The Sorting Table features stories from National Fisherman contributors and guest bloggers.
Written by Leslie Taylor
By Leslie Taylor, National Fisherman Online Editor
As I'm relatively new to the commercial fishing beat, my visit a couple of weeks ago to the Portland Fish Exchange, the nation's first seafood display auction, was eye-opening for me. I had never really thought much before about the mechanics of the process that takes a fish from the hands of the fisherman who caught it to my grocery counter.
I was at the Portland Fish Exchange in Portland, Maine, to shoot a video with National Fisherman Publisher Jerry Fraser about the advantages of fish as a protein option, particularly with the rising costs of beef and poultry. The video is embedded below.
The Casco Bay was shrouded in fog when we arrived at the Portland Fish Exchange at around seven in the morning to meet Bert Jongerden, general manager of the exchange. Because Jongerden has been general manager of the exchange since 2007, and also worked there from 1990-1996 as an operations manager, he has, as he said, "seen the rise and fall of our groundfish." He's seen groundfish landings go from 30 million pounds per year to about 5 million pounds per year.
As the fog burned off, we did some filming and Jerry and I chatted with the exchange employees smoking on the pier, waiting for the arrival of the fishing vessel Robert Michael. Approximately 70 fishing vessels sell their catch via the Portland Fish Exchange and what makes this market unique is that it's an all display auction. Seafood buyers don't just bid generically on fish, they can bid on a specific load of fish. So fisherman can get a higher price for fish that are in the best condition.
Using a block and tackle, the guys hoisted large blue buckets filled with pollock, redfish, cod and hake from the hold of the Robert Michael and dumped them down a chute into the sorting facility. The fish first landed in a basin where excess water could drain, then were pulled up a conveyer belt towards a team of Grundens-clad employees who culled the fish by type, quality and size.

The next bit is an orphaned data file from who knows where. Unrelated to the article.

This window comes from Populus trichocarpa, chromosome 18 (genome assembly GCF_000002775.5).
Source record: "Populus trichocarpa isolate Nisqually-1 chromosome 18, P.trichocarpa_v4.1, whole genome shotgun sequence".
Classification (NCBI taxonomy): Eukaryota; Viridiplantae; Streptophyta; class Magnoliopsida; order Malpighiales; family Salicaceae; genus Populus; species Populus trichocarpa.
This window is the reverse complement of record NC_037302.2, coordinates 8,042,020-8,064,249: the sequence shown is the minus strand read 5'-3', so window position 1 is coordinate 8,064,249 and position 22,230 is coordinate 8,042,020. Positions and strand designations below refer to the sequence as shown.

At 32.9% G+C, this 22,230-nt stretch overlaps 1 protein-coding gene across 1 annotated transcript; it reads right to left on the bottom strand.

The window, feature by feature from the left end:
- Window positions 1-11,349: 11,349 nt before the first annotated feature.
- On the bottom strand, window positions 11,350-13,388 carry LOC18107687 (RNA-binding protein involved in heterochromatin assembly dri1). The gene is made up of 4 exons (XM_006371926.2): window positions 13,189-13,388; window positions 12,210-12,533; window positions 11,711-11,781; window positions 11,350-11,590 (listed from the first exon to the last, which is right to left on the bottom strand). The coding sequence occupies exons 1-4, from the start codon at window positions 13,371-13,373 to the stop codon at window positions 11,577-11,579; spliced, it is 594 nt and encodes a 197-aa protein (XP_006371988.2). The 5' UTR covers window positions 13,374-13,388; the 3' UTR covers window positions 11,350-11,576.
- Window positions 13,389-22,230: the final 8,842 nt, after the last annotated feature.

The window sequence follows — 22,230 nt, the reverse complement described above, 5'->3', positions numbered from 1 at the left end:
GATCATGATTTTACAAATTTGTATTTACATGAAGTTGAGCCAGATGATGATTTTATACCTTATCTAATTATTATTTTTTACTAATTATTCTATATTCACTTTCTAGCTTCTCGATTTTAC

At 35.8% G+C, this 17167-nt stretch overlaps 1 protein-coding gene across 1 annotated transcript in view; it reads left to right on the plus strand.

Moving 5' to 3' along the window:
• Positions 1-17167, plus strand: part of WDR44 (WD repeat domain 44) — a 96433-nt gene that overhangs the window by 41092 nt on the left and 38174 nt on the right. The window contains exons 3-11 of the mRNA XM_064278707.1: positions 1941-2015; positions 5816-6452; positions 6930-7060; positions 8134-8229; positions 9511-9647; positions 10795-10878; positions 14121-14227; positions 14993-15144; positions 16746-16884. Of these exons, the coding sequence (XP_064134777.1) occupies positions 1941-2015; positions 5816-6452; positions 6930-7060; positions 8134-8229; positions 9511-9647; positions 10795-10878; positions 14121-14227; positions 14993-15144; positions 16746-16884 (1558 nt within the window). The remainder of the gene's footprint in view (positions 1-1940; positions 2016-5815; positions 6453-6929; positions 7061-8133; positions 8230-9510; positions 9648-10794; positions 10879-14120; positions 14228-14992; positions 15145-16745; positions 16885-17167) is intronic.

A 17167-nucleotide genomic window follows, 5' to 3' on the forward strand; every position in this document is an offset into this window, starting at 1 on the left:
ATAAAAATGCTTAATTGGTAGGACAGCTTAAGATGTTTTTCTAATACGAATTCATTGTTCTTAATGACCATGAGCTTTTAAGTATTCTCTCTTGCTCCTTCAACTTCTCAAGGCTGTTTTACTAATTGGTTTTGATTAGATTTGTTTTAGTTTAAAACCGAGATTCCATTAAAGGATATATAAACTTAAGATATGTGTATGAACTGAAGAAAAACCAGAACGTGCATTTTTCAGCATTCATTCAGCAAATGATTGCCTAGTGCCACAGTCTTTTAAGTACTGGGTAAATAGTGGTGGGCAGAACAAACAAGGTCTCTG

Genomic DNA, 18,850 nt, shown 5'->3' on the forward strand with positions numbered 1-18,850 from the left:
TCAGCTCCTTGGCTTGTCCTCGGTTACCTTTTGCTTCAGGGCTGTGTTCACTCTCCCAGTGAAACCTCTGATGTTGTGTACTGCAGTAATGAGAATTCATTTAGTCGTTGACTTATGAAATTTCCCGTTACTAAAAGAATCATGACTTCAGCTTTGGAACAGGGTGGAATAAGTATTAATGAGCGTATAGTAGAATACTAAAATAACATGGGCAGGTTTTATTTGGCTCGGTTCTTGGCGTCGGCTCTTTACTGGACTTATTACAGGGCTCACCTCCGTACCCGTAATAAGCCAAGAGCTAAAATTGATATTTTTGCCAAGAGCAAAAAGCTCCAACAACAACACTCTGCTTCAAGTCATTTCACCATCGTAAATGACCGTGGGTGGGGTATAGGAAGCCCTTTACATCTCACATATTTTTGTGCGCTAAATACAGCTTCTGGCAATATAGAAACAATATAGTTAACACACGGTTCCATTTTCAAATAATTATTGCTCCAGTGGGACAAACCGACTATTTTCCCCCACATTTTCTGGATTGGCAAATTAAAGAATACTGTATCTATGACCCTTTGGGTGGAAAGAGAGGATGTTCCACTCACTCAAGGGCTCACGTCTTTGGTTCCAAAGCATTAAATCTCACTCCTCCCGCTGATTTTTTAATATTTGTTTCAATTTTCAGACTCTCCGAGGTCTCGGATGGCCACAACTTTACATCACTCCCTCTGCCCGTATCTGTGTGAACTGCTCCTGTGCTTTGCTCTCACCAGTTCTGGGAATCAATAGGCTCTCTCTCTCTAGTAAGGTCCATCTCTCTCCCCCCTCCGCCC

The fish were sorted into plastic tubs and iced. One employee manned the computer station, using what looked like a price gun you might see at a checkout counter to scan the barcode associated with each fish size and quality, then printed out labels for the tubs.
The tubs of fish were then whisked by forklift to the floor of the exchange's giant refrigerated warehouse, where they could be examined by buyers in anticipation of the day's auction. Auctions are held at 11:00 a.m. Sunday through Thursday and there are about 20 buyers who are quite active participants, Jongerden explained.
The auction is now entirely run via computer. When groundfish were being hauled in at the rate of 30 million a year, a lot of companies would have a fish buyer based in Portland full time. But the reduction in landings has meant that most purchases are now done remotely.
It's a reverse clock auction, which begins with a relatively high asking price that is lowered until some participant is willing to buy. Buyers login to the Portland Fish Exchange auction system through a VPN connection and they begin bidding by depressing the space bar on their keyboard. The last person to pick their finger off the space bar will win the bid.
What struck me was how much the whole process of conveying a fish from the sea to the plate of someone who did not catch it has changed with the implementation of new technologies. While it is a transaction that must have been a part of coastal communities since the dawn of civilization, VPN lines and pricing guns have made it a whole new ballgame.
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